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Toward industrial production of isoprenoids in Escherichia coli: Lessons learned from CRISPR-Cas9 based optimization of a chromosomally integrated mevalonate pathway.

  • Author(s): Alonso-Gutierrez, Jorge
  • Koma, Daisuke
  • Hu, Qijun
  • Yang, Yuchen
  • Chan, Leanne JG
  • Petzold, Christopher J
  • Adams, Paul D
  • Vickers, Claudia E
  • Nielsen, Lars K
  • Keasling, Jay D
  • Lee, Taek S
  • et al.

Published Web Location

https://doi.org/10.1002/bit.26530
Abstract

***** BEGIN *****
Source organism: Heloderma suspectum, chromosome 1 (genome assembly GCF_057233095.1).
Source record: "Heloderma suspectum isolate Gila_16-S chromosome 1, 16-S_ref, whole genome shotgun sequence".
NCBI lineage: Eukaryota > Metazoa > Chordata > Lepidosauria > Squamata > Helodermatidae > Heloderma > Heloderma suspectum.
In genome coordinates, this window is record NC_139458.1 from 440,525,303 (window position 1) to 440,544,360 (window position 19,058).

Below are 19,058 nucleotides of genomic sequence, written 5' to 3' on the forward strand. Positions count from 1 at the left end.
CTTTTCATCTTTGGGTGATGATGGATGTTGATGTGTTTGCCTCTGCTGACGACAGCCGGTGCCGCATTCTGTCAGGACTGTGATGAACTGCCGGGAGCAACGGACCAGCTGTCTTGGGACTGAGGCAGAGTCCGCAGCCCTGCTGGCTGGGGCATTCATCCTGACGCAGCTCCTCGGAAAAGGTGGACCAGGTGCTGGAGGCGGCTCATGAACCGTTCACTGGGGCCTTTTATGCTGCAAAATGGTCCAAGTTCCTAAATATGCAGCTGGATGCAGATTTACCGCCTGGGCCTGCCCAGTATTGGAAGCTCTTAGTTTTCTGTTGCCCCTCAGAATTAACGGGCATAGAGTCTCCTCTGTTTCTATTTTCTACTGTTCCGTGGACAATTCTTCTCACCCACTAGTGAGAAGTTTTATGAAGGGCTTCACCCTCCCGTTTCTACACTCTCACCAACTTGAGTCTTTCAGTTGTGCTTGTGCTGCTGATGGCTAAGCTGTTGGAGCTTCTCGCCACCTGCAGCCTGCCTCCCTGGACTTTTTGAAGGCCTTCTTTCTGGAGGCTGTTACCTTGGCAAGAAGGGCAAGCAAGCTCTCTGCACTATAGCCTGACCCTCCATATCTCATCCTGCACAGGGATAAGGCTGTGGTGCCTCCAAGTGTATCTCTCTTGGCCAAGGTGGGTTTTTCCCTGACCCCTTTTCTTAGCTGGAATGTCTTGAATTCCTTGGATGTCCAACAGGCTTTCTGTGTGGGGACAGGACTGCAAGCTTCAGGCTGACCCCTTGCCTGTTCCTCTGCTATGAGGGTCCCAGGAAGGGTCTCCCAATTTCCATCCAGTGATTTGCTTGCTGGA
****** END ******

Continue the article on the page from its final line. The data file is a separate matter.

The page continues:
Escherichia coli has been the organism of choice for the production of different chemicals by engineering native and heterologous pathways. In the present study, we simultaneously address some of the main issues associated with E. coli as an industrial platform for isoprenoids, including an inability to grow on sucrose, a lack of endogenous control over toxic mevalonate (MVA) pathway intermediates, and the limited pathway engineering into the chromosome. As a proof of concept, we generated an E. coli DH1 strain able to produce the isoprenoid bisabolene from sucrose by integrating the cscAKB operon into the chromosome and by expressing a heterologous MVA pathway under stress-responsive control. Production levels dropped dramatically relative to plasmid-mediated expression when the entire pathway was integrated into the chromosome. In order to optimize the chromosomally integrated MVA pathway, we established a CRISPR-Cas9 system to rapidly and systematically replace promoter sequences. This strategy led to higher pathway expression and a fivefold improvement in bisabolene production. More interestingly, we analyzed proteomics data sets to understand and address some of the challenges associated with metabolic engineering of the chromosomally integrated pathway. This report shows that integrating plasmid-optimized operons into the genome and making them work optimally is not a straightforward task and any poor engineering choices on the chromosome may lead to cell death rather than just resulting in low titers. Based on these results, we also propose directions for chromosomal metabolic engineering.

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